Here’s the key to writing queries: You’re not actually selling the book.
I want to repeat that: You are not selling the book. In fact, you could write a highly successful query for a book that does not exist.
All you’re doing is seducing the agent. You want to get them interested enough that they ask to see your manuscript. That’s it. ??It’s like online dating. If you can write a charming e-mail, you might get a date; if you get a date, who knows where it could lead. But try to put all your history and baggage in that first message and you won’t get any play. Instead, demonstrate that you’re worth someone’s time. That you are interesting, sincere, and respectful.
??How do you do that?
Well, for one, you’re polished. Your language is compelling and your presentation is perfect.
Also, you’re brief. Agents are busy. There are hundreds of other queries to read.
Finally, you are a storyteller. You know how to tease, how to intrigue, and you’re not afraid to put those wiles to work.
The Guts of the Query
??After a professional greeting (Mr. or Ms.), begin with a 1-2 line paragraph explaining that you are writing them because you know they represent X, and your book is similar. This shows that you have done your homework. It also begins to frame their expectations. By implication they know the genre and style of your work.
This is also a good place to put the word count, because if it’s appropriate (70,000-120,000, give or take), that’s a hurdle you’ve already cleared.
?Next, in 3-5 lines, sum up your story. This is the hard part, but it’s easier than most people make it. In essence, what you want to do is leave out the tangents, complications, minor characters, and themes. Remember, this is seduction. Focus on drama and stakes. Here’s mine:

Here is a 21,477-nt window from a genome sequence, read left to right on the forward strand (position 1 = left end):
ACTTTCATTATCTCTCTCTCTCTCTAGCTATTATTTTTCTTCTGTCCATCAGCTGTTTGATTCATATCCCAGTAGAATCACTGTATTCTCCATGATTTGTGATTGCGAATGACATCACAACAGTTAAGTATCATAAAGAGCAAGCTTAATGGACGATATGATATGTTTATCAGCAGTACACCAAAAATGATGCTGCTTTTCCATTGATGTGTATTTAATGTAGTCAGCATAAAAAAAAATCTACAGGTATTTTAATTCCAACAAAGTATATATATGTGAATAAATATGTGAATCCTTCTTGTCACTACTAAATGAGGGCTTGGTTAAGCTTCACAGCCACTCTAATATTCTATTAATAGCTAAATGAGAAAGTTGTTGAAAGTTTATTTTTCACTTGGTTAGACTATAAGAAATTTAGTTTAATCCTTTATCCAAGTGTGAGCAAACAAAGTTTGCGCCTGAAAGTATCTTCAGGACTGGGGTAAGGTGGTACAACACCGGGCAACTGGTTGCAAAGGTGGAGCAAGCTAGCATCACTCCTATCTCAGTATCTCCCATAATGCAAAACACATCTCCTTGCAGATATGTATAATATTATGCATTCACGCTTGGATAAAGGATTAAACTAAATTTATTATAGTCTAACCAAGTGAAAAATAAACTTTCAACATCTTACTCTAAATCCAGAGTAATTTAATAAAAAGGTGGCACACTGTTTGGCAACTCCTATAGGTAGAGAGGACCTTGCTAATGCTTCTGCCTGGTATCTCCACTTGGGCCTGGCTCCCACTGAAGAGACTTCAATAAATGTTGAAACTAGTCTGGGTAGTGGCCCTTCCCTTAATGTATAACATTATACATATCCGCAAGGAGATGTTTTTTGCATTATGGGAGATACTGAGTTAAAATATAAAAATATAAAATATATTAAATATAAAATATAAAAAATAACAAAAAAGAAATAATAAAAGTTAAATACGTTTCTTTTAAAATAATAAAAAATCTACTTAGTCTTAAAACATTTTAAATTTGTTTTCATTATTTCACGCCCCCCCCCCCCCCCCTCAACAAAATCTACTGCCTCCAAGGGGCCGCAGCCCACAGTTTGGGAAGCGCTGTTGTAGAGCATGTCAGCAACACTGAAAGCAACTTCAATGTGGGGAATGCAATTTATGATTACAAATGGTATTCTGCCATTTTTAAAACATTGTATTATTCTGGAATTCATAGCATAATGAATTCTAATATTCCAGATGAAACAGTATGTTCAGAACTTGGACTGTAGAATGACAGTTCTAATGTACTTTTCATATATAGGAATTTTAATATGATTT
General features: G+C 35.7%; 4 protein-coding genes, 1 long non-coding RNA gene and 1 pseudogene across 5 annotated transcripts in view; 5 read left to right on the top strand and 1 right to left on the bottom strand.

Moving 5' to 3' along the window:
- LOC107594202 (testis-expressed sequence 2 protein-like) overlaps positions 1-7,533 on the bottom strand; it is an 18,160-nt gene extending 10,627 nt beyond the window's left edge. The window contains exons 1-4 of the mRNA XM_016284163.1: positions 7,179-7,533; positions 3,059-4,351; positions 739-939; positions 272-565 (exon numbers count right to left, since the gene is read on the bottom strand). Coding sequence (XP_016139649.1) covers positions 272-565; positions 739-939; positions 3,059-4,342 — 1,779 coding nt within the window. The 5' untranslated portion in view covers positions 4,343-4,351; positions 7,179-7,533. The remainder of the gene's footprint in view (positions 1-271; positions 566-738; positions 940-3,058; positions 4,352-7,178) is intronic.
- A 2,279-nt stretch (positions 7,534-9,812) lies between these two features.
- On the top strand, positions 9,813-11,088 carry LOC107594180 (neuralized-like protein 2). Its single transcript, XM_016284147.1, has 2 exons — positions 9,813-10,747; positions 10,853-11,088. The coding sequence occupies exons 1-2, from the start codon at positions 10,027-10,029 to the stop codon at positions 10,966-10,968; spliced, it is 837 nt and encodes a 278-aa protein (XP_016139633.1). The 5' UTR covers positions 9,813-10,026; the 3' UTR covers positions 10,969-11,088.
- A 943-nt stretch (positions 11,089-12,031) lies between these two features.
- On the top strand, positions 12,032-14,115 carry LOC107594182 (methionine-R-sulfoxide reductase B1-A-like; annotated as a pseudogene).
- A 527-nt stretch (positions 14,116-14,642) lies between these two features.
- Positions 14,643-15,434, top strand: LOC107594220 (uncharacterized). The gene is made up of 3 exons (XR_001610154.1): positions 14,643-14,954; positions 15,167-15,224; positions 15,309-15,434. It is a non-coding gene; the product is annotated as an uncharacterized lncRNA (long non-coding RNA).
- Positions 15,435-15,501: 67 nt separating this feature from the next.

For Danny Carter, retired thief turned respectable businessman, a normal life sharing a Lincoln Park condo with his loving girlfriend seems like the ultimate score—until his former partner comes looking for him. A hardened killer fresh out of Stateville, his partner wants to kidnap the son of Danny’s millionaire boss, and he needs help to pull it off. Doing the job could cost Danny his career, his relationship, and his freedom. ??Refusing could cost him his life.
Did I leave out a lot? About 86,974 words. And man oh man did it hurt at first. But look at what it accomplished. By keeping the pitch brief, using only one name, and including significant stakes, I demonstrated that I know how to tell a story.
And that, my friends, is the point of the query letter.
Think about it. Agents get hundreds of these a week. Do you really think they remember them? Hell, I bet they forget the beginning of most by the time they reach the middle. You try and read 300 queries, see how fast your eyes glaze over.
So instead of trying to convey the beautiful bleeding soul that is your novel, just show an agent you know how to tell a story. That’s what makes them willing to read your manuscript.
Okay, next paragraph. This is the place for awards, previous publications, and nepotistic hookups. Will Stephen King blurb you? Is Oprah your aunt? Do you run a wildly successful blog? Put it in there.
Also, if you have some experience that informed the book, consider including it. Be judicious: if you’re hawking a mystery novel, by all means mention that you’re a cop. If your character likes to cook and so do you, leave it out. In fact, if you have nothing to mention here, le